As predicted, my recently bloomed air plant is starting to make a pup!!!
When old enough, the pup will bloom, produce pups of its own, and die. Circle of life.
I excited showed my discovery to my mom and sister, telling them that the mother plant would die after making pups. My sister said, “that’s so sad”; I said, bluntly, “that’s life.” And we were silent for a moment, as if sharing in some profound realization.
Maybe people are drawn to plants because they mirror our experience of life and death. Hopefully in life, much like these plants that bring us such joy, we blossom and bloom before our time is up.
One of my colleagues, a beloved employee for near 30 years at our organization, retired last month. On his last day, he brought some dates to share.
We usually buy the pitted honey-coated dates at home. I find them too sweet to eat on their own, but I do enjoy them in healthy date balls. The dates my colleague brought had pits and no honey but they were quite tasty. And the bonus was I could plant the seeds!
I’ve been following this guide to start the seeds. I soaked 5 seeds for a week and now have them in a damp piece of paper towel in a zip-locked plastic bag on top of the fridge. It took about 3 to 4 weeks for the first seed to sprout a root.
I love how chubby the roots are! I don’t think I’ve seen roots this thick coming out of a seed.
It is true that you should check them regularly for mold.
Yuck! But don’t despair…
I just rinse the remaining seeds and put them in a new damp piece of paper towel.
I plan to start them in one pot until they’re large enough to want their own space.
I just love love love seeing homes in the city growing food! I often see veggies growing in people’s yards, but I rarely see fruit.
Yep, those are grapes growing along this front porch! How cool is that?!
If private homes need help harvesting their fruits or have more than they can handle, they can contact groups such as Not far from the tree who put the fruits to good use, sharing the harvest between the homeowner, volunteers and organizations in need. It’s win-win!
This year I feel like a proper gardener because I’ve mulched my plots for the first time during the growing season. Last fall I began the trend: adding manure at the end of the season and mulching with fallen leaves lying around my plot.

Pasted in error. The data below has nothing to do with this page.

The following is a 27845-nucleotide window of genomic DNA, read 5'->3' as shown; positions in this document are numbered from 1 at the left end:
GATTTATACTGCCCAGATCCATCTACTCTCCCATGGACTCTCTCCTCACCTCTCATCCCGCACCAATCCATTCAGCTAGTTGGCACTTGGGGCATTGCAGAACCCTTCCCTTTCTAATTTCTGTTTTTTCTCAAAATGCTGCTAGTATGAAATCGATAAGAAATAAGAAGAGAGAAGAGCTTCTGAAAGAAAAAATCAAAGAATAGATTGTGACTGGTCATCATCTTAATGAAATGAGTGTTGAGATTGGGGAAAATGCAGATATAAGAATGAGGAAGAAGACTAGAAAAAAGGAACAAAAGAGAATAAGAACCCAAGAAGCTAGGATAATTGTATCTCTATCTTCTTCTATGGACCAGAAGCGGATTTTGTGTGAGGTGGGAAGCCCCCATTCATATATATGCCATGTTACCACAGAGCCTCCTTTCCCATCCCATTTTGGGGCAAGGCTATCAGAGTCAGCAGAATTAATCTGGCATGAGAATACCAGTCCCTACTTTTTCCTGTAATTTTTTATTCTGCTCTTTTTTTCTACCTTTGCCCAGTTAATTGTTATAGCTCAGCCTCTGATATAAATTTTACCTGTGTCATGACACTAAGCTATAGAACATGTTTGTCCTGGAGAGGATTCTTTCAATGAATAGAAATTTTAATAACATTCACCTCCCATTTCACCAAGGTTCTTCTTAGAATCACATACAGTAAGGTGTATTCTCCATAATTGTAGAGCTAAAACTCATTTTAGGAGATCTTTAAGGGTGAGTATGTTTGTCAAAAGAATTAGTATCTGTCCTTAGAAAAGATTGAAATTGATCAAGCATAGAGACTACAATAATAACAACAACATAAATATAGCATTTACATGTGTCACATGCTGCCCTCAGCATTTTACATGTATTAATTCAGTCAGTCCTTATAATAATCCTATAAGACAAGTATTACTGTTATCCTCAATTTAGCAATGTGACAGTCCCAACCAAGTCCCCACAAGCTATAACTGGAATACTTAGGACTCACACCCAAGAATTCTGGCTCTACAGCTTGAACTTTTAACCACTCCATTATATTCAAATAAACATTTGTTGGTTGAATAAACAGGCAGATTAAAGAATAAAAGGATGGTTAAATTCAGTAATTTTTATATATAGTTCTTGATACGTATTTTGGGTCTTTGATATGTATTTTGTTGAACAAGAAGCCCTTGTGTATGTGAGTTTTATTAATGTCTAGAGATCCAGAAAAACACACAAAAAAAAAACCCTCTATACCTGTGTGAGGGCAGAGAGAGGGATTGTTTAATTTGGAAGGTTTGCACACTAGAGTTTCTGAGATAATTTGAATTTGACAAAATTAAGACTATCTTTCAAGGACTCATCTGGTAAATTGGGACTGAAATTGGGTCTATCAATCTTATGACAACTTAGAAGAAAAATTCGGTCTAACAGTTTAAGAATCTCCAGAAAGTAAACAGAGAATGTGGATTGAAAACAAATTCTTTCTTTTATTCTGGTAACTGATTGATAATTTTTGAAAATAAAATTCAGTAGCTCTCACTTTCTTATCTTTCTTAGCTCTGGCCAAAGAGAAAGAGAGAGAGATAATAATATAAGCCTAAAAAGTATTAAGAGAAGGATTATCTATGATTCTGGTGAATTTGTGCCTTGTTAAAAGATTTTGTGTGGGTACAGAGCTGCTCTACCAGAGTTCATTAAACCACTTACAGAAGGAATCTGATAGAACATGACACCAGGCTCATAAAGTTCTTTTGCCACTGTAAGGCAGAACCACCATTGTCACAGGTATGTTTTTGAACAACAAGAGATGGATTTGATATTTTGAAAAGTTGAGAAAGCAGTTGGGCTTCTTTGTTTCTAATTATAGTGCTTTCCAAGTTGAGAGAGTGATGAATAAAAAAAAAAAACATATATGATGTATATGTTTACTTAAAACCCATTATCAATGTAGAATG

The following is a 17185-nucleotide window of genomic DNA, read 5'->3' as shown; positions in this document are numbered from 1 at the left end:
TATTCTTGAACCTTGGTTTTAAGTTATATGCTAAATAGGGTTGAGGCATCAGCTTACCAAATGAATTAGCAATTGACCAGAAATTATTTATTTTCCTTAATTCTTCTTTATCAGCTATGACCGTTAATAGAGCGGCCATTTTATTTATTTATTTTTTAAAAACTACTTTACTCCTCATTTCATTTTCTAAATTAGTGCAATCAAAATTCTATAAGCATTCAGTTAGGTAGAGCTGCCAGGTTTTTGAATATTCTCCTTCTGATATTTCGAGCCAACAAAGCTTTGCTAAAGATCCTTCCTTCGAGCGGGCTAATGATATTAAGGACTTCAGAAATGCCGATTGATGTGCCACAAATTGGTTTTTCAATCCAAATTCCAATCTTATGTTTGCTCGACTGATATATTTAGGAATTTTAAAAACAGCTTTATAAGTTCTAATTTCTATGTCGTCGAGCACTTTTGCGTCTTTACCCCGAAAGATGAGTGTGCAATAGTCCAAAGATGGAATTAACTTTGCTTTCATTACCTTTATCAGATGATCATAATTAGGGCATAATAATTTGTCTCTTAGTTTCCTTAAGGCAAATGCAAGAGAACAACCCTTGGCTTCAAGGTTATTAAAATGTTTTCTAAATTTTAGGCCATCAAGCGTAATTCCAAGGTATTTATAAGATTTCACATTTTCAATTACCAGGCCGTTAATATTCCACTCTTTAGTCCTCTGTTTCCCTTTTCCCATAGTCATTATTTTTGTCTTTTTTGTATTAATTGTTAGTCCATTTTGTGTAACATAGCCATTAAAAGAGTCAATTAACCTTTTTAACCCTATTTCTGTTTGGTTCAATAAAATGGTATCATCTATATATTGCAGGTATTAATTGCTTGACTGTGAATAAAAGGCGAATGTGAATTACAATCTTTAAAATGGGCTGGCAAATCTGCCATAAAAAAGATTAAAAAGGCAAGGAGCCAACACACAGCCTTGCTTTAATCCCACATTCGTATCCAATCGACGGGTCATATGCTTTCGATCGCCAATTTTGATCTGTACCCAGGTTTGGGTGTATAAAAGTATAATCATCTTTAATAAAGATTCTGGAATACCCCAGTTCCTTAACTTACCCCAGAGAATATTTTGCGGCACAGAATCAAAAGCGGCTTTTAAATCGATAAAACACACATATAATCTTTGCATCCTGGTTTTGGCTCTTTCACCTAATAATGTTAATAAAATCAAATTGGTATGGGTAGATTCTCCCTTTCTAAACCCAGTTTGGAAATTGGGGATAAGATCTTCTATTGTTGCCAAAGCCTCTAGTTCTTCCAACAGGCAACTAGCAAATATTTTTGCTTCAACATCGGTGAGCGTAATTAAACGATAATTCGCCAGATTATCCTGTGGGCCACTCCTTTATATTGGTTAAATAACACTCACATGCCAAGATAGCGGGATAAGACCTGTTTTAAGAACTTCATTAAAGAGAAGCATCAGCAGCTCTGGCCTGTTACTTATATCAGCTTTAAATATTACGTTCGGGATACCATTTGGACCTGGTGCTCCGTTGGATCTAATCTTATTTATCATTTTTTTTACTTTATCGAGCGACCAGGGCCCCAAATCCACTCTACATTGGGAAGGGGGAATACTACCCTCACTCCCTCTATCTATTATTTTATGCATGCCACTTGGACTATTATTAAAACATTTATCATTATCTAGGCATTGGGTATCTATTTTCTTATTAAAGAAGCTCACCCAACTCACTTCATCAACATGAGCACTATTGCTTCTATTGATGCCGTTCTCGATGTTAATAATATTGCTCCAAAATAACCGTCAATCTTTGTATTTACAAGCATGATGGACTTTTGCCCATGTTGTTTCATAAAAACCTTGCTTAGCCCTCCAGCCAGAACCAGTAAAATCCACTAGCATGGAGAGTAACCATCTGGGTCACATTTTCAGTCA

Looks much better than having it bare all winter. The leaves will break down and add organic mater to the soil.
I scored a bale of straw from my plot neighbour who was replacing her straw border. I’ve used about half the bale already, between my community garden and my friend’s allotment.
Bare plot at the beginning of the season with garlic and thyme bush (that looks dead) at the back and calendula next to the straw bale.
I think my plot looks really professional with the straw. One of my plot neighbours mulches with leaves he collects during the season. I’ve read that you can also use weeds as mulch, but you have to ensure they don’t have any seed heads, or you’d just be adding to the problem.
Mulching has many benefits, the best (in my opinion) being weed control. My friend’s allotment plot has a huge weed problem. My brother and I have been pulling weeds but they inevitably return, especially with all the rain we’ve been having.
I’ve been hauling straw down by hand to manage the herb garden and the zucchini bed. Not sure I have enough for the tomato and pepper bed. I’m thinking I should save the straw for the my plot rather than the allotment (I’m not sure we’ll have it next year). Perhaps I could try weeds; there’s no end of them down there.
Did I mention that radish was a good trap crop for flea beetles? Apparently aphids love them too. This is a photo from last year.
Aphids covering radish seed pods. I’m pretty sure the white cottony stuff is a sign of mealy bugs which did become a problem in the garden last year.
I really liked this article on trap crops to control pests. It raised some great points, such as timing — the crops have to be in place to capture your pests. I’ve been thinking the same thing about timing companion plants — having them in place in time to attract the predators that feast on the pests.
What’s tough about trap crops is that they are just as delicious as the other veggies you’re trying to protect. Sigh!
Last year I decided to try coir after reading that it was a more environmentally friendly option than sphagnum peat moss, which is the base for store bought seed starting or potting mixes. The previous year I used leaf mould that I purchased, but this was expensive and a hassle to carry home.
I bought a coir brick at Bustan (and later found it at Home Hardware for cheaper). I was going to use this recipe, but decided to go for just plain coir after reading that this could also be done.
Basil seedlings in coir seed starting mix
Using the coir was OK. I can’t remember whether it retained water well or if it dried out easily, but I didn’t want to go through the extra step of dissolving it in water this year so I tried Schultz seed starting mix at Canadian Tire, which was about $6. I’m quite satisfied with it. I think I tried Promix seed starting mix in the past and it grew mould. No problems with the Schultz mix at all. I plan to use it going forward.